President’s oval office speech: I watched it as I usually do all his speeches. At the end of each speech, while I may not have agreed with everything he said I always felt charged, energised and very, very thankful he is at the wheel. But tonight, ummmm, tonight I was baffled and I could not put my finger on it. I have written many times here, “Mr. President, bring them home’. Yet, when he was talking about the soldiers coming home, why was it not energising, why was it not tugging at my heart and mind? I could not figure it out.
But Joe Klein proves why he is a veteran-analyst and I am only a blogger..
….. And it may just be me, but the President’s discomfort seemed evident tonight–or maybe it’s just that sitting down, with his hands clasped before him, staring into the camera isn’t his best venue for public speaking. Or it may be that announcing the end of a foolish mission requires a certain stiffness and sobriety.
As the President said, in the most touching line of the speech:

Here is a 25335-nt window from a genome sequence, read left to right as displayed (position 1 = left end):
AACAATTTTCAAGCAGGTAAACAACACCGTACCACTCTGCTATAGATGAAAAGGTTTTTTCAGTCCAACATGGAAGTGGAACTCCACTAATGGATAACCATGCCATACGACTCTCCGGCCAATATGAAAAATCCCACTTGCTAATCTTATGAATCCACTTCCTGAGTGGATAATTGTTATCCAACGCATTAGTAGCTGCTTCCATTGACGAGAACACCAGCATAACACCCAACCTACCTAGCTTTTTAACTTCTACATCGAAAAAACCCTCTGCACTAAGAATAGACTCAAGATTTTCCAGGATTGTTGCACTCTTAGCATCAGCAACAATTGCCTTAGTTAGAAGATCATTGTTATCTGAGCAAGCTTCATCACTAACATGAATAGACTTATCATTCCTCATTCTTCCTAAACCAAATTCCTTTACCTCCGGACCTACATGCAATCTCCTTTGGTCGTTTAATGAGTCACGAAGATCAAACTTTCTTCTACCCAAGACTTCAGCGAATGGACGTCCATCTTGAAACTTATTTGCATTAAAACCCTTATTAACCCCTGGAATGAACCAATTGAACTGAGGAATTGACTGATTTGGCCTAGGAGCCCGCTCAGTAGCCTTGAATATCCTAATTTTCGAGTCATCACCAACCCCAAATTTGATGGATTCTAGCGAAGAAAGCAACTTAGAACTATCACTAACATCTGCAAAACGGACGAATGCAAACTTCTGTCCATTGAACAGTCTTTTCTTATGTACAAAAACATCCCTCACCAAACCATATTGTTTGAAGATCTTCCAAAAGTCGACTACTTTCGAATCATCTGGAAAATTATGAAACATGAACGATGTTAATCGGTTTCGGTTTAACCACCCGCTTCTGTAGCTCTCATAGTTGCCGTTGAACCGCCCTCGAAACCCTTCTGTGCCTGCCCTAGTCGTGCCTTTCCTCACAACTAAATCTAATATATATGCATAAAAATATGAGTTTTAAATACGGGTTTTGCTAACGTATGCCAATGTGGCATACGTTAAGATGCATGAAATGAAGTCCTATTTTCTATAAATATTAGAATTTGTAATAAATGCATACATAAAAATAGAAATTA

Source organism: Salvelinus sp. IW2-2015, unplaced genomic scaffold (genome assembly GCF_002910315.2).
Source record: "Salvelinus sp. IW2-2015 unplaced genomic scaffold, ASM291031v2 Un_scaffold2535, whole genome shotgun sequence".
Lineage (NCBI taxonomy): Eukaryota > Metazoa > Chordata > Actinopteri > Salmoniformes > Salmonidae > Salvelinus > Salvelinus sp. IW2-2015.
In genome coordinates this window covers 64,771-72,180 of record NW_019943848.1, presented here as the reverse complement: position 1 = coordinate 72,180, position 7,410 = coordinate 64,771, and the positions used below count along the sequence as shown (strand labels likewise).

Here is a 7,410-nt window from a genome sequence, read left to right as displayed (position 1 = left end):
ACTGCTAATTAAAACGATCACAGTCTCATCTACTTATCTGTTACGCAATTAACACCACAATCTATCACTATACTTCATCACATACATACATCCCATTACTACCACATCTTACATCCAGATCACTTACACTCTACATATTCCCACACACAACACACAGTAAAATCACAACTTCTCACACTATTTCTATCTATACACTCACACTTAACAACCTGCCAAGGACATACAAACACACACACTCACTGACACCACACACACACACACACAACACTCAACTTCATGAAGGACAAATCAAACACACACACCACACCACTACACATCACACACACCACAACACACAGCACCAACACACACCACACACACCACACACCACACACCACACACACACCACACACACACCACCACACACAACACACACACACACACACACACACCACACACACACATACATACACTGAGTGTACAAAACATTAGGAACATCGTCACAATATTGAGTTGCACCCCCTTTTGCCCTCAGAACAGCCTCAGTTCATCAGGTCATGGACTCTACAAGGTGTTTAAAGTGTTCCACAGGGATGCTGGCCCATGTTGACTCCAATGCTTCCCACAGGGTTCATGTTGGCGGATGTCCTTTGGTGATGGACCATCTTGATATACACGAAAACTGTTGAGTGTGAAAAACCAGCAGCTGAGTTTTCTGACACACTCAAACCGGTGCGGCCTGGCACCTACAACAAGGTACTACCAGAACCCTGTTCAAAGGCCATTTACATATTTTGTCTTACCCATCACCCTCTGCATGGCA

As one staff sergeant said,
“I know that to my brothers in arms who fought and died, this day would probably mean a lot.”
And so this speech was a necessary ceremony of the presidency, if a thankless one. The commentators will say the President didn’t transcend. His critics will say that he refused to acknowledge the “success” of the surge. But he also refused to indulge in relitigating the stupidity that launched the war. The lines will be recorded in history:
“So tonight, I am announcing that the American combat mission in Iraq has ended. Operation Iraqi Freedom is over…”
But the moment won’t be remembered any more fondly than the end of the Korean conflict. The best that can be said is that we survived Iraq. The best that can be said about the President tonight is that he survived, too, yet another very difficult moment in his presidency.